Growing up is hard and often confusing. Your body is changing. Perhaps these changes are happening faster or slower for you than they are in your friends and peers. These physical changes might concern you.
During puberty, changes in your body and brain also can make feelings more intense. Even if you haven’t experienced strong emotions before, you can find yourself reacting to things differently now. Events can cause you to react strongly. For example, if you aren’t getting enough rest or are having problems at home, your feelings may be hard to control. You might argue, cry, freeze up, become silly or feel totally out of control. Usually these feelings settle down when you realize what’s going on.
It’s important for you to know that your emotions and concerns are normal. However, sometimes if you can’t shake a feeling or worry, you might need help in finding a balance.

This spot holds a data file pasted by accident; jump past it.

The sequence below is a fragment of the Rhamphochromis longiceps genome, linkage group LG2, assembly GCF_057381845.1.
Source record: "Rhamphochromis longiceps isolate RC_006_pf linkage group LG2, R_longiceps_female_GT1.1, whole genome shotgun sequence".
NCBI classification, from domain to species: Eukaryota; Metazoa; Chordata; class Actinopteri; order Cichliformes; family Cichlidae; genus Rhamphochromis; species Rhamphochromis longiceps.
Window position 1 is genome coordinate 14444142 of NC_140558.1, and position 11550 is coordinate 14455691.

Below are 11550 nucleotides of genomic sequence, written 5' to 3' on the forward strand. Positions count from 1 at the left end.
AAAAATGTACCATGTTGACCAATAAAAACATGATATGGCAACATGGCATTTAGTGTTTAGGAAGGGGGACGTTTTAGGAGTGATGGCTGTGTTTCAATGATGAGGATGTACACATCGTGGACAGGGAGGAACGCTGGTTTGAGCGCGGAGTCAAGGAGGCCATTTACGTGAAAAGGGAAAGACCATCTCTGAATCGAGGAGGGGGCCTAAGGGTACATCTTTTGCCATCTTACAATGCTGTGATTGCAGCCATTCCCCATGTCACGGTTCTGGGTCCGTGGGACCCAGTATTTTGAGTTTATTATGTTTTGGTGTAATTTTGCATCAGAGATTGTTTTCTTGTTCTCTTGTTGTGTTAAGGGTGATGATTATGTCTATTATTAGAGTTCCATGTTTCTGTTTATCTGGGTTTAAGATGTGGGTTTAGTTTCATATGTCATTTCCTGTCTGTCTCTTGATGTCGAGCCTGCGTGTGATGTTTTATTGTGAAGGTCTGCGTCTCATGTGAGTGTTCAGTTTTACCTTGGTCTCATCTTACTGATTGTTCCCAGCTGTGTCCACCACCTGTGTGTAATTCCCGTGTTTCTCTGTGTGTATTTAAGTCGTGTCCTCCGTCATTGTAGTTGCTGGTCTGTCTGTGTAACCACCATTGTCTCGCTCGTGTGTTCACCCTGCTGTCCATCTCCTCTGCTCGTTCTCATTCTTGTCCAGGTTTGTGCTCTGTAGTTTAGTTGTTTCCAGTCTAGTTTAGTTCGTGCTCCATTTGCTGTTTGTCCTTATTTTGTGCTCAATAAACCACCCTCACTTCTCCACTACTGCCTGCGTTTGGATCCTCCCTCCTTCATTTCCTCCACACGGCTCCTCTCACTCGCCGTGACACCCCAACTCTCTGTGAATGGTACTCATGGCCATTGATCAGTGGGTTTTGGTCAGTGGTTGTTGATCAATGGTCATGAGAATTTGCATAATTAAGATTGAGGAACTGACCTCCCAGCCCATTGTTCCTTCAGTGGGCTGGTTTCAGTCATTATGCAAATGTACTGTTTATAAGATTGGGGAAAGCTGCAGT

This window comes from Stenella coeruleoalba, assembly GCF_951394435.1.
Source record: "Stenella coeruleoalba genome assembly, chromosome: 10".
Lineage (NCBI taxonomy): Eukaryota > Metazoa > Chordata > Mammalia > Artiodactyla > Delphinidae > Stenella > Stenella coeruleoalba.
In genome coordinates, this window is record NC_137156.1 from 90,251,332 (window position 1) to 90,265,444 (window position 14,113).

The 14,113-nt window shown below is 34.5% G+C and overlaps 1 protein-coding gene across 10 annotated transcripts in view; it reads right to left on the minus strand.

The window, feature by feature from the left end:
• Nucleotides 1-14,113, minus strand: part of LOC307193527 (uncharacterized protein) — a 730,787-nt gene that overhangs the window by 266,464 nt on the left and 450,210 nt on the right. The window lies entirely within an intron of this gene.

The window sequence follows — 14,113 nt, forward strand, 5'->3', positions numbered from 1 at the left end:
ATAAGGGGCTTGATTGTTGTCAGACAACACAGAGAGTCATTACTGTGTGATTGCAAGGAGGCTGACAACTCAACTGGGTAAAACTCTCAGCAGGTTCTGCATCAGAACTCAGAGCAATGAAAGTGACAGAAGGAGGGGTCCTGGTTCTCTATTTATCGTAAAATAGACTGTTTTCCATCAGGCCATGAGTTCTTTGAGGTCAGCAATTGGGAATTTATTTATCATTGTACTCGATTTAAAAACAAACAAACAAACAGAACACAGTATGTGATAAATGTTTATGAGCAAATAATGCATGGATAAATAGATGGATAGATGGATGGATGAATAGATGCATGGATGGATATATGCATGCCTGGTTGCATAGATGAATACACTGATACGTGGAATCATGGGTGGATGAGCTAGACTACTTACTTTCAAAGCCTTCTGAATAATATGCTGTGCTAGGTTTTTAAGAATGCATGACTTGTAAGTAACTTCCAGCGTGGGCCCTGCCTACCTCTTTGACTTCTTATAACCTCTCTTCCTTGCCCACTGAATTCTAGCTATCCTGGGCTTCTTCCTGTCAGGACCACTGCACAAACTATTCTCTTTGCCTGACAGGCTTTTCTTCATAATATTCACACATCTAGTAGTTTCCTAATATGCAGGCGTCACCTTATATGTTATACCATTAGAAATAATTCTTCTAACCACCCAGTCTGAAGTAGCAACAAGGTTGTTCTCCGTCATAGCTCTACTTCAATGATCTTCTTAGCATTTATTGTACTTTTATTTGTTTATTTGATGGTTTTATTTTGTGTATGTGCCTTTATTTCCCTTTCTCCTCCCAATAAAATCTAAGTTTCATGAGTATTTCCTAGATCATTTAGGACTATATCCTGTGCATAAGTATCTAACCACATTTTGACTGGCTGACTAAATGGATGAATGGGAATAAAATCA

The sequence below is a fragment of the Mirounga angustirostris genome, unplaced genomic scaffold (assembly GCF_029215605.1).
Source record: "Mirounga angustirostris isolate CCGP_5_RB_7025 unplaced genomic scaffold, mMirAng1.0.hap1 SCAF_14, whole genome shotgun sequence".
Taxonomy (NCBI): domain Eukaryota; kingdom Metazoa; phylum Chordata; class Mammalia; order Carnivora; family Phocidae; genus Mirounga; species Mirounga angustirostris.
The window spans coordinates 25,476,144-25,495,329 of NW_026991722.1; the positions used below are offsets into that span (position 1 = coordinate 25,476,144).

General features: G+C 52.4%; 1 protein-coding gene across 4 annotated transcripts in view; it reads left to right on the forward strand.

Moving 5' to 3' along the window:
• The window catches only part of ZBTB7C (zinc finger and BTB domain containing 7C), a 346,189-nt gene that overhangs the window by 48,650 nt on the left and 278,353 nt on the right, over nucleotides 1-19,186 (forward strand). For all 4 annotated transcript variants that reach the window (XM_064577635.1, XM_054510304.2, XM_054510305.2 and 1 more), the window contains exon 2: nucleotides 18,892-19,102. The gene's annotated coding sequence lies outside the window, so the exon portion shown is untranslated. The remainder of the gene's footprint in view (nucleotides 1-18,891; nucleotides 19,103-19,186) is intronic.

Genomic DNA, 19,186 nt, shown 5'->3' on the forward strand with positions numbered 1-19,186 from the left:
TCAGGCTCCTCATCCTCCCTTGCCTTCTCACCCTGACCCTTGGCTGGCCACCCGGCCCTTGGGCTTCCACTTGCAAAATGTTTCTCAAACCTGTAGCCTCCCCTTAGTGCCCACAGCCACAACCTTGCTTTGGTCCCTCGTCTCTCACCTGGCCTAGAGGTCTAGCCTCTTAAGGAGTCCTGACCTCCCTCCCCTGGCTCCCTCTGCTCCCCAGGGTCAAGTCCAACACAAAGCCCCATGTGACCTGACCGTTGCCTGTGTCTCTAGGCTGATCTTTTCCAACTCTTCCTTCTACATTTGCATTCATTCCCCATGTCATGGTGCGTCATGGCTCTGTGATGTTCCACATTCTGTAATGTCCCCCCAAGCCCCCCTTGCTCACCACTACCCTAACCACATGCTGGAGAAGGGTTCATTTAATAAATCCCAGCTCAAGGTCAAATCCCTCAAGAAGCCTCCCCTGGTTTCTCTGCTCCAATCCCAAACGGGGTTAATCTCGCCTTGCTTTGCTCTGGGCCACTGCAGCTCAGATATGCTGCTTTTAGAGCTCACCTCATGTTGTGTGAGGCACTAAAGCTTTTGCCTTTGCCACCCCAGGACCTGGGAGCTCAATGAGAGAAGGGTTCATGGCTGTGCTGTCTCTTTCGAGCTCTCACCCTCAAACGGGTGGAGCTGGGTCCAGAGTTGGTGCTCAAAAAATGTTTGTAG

Talking about personal matters with your family members or friends can be difficult. Remember, you can always ask your parents to schedule a visit to speak with your pediatrician. You don’t need to be sick or hurt to see your pediatrician.
Your pediatrician can answer questions about everything from physical changes and fitness to peer pressure and family conflicts. Hopefully the answers you get will help you make the right decisions for you and your health.
When you come in for your preteen or teen visit, your pediatrician will probably first talk with you and your parent together. Then, you spend some time alone with your pediatrician. This is important because it will help you learn how to take control of your own health.
Most things you talk about with your pediatrician are confidential, meaning that the information you share will stay between you and your pediatrician. There are only a few extreme situations when your pediatrician will need to involve your parents. For example, if your or someone else’s life is in danger, your pediatrician is obligated by law to get additional help.
Remember: Your pediatrician is here to help.
Written by: Elizabeth Joy Ancheta, MD
Reviewed by: Nancy Brown, PhD
Last reviewed: August 2019